- Objective Five: Clean up cosmetic errors. When some first time writers think of the editing process, they mainly think of corrections to grammar, spelling, syntax, and punctuation. These elements are certainly important—and they get their own category here—but such edits tend to come toward the end of the process. Obviously no book will go out for hard copy publication without proofreading for typos and grammatical errors, but in the early rounds of revising, direct most of your energy toward story and character. If you consider yourself a good writer who simply isn’t strong on elements like spelling, grammar, and punctuation, consider hiring an outside proofreader to help you with this part of the writing process.
- Objective Six: Inject variety. The best novels and short stories contain ample variety, no matter how long or short the entire manuscript may be. Look for ways to inject variety into your sentence structure, your narrative events, your dialogue, and your descriptive language. You never want a reader to feel like she’s already read a carbon copy of a certain scene from a few chapters back.
Embrace the Editing Process
Enjoy the process of creating your first and second drafts. Focus on getting through from start to finish, and remember that you can always go back and change things later. Prepare to pivot as you embark on writing your own book. If a novel feels too intimidating, try writing a short story instead. But short stories can be deceivingly more difficult to write than novels, since they require a concise and extremely economical narrative containing all the elements of a novel—in a fraction of the space.
Once you’ve finished your draft, the first thing to do is go back to the beginning of your manuscript and carefully reread it. Look for a number of different things: scenes that drag, characters whose names change part way through, inconsistencies in setting (one moment it’s cloudy and the next it’s sunny), and of course, typos.
After you’ve made your first round of edits, seek out honest feedback from fresh eyes. What does a reader think of the characters? Did it feel real? How was the pacing? Did it drag in some places? This is all important criticism you’ll need to move forward. If you absolutely can’t find someone willing to read your manuscript, look into paying someone to do it. In fact, some seasoned writers still hire their own professional editor to read through their material before sending it to a publisher. An objective book editor will invariably catch things that an author couldn’t see when proofreading and self-editing their own work.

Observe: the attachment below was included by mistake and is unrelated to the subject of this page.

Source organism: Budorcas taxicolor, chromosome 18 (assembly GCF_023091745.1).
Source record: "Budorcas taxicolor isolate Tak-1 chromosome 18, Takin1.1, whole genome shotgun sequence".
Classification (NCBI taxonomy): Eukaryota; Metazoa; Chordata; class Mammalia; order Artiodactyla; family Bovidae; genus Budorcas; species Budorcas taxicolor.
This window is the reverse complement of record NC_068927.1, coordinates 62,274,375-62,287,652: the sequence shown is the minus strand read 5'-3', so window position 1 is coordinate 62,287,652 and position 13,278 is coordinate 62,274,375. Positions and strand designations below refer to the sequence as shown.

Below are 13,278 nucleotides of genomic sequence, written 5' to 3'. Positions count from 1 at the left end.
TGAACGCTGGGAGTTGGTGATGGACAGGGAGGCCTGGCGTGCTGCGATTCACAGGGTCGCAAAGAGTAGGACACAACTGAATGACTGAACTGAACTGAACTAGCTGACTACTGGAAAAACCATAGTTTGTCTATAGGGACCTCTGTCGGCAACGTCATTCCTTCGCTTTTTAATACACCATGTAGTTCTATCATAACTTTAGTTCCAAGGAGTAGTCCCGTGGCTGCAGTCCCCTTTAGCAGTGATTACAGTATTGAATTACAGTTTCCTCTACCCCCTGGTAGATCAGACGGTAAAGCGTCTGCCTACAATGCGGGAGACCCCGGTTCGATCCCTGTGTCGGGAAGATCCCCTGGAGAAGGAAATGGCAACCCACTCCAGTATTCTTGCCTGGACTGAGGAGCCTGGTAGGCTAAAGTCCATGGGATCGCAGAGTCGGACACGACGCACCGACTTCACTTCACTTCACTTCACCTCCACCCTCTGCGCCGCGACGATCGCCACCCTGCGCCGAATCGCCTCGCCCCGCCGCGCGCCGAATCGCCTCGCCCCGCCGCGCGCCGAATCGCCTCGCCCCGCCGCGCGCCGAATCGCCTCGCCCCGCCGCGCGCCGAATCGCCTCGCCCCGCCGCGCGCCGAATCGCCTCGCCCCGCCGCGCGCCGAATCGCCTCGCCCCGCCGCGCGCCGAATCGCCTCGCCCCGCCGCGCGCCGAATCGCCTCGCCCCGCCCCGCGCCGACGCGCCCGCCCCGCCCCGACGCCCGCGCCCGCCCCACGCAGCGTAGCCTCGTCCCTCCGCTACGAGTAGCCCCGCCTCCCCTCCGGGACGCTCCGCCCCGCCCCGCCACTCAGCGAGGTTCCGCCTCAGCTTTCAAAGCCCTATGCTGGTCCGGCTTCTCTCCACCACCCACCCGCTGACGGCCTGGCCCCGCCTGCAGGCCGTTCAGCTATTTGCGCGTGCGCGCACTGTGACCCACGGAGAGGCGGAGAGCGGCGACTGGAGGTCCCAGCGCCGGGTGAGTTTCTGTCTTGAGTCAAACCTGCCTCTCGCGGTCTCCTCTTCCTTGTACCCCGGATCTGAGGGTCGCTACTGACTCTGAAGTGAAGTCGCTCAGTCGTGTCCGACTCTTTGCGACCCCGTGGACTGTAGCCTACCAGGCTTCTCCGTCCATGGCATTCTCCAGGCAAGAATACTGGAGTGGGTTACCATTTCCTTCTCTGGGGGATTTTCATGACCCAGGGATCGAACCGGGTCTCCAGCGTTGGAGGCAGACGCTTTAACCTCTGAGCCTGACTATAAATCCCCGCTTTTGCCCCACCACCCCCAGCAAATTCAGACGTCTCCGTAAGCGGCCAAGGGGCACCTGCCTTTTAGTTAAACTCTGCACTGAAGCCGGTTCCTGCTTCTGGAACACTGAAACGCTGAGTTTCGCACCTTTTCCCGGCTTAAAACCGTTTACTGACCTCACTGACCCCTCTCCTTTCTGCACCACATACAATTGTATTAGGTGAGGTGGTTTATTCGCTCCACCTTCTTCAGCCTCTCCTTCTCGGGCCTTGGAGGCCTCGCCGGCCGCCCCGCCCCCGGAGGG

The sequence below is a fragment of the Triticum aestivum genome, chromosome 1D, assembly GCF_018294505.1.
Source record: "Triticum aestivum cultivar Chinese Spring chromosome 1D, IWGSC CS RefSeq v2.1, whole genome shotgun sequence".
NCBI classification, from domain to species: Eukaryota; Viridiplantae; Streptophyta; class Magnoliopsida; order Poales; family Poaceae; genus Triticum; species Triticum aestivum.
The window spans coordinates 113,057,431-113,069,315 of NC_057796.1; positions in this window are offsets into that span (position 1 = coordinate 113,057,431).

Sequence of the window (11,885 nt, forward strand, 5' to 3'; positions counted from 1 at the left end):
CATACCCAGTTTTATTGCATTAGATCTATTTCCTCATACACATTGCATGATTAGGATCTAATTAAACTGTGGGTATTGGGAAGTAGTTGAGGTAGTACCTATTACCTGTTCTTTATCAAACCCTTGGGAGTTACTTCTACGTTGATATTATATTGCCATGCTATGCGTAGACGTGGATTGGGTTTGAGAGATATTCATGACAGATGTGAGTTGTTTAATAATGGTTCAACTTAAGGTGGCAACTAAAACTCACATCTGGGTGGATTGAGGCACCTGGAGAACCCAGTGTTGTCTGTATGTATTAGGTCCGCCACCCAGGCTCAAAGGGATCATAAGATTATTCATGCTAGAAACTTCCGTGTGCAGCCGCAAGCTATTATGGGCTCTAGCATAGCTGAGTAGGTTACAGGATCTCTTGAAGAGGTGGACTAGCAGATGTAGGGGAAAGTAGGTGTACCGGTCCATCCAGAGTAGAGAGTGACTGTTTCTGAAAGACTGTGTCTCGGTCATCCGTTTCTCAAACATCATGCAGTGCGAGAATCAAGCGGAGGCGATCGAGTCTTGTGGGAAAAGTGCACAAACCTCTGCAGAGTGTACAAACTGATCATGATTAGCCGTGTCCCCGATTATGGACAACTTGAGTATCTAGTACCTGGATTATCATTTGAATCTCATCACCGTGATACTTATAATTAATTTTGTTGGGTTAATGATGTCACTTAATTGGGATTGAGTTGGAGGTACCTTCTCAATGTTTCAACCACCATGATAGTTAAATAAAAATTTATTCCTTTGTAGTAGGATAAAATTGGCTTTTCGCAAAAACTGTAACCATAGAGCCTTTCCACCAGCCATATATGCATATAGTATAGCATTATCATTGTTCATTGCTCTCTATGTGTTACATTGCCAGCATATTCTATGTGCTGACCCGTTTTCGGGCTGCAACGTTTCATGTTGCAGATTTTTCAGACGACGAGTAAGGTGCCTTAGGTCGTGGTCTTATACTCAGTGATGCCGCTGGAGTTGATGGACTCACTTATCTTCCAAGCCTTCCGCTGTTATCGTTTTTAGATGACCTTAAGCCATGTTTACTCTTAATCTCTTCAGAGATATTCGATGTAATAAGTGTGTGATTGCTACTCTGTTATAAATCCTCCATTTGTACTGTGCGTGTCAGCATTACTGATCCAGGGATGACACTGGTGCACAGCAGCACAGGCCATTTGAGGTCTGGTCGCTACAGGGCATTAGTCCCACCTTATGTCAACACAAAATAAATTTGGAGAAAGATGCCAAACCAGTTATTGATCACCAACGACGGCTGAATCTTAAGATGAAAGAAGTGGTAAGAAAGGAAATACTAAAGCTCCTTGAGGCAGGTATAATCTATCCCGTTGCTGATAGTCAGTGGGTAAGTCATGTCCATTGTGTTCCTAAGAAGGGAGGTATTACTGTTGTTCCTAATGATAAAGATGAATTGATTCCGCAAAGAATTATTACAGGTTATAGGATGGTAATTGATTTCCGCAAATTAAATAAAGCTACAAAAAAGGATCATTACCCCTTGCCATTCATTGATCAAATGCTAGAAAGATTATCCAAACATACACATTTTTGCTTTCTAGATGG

Want to Become a Better Writer?
Whether you’re creating a story as an artistic exercise or trying to get the attention of publishing houses, mastering the art of fiction writing takes time and patience. No one knows this better than Joyce Carol Oates, the author of some 58 novels and thousands of short stories, essays, and articles. In Joyce Carol Oates’s MasterClass on the art of the short story, the award-winning author and Princeton University creative writing professor reveals how to extract ideas from your own experiences and perceptions, experiment with structure, and improve your craft one sentence at a time.
Want to become a better writer? The MasterClass Annual Membership provides exclusive video lessons on plot, character development, creating suspense, and more, all taught by literary masters, including Joyce Carol Oates, Judy Blume, Neil Gaiman, Dan Brown, Margaret Atwood, David Baldacci, and more.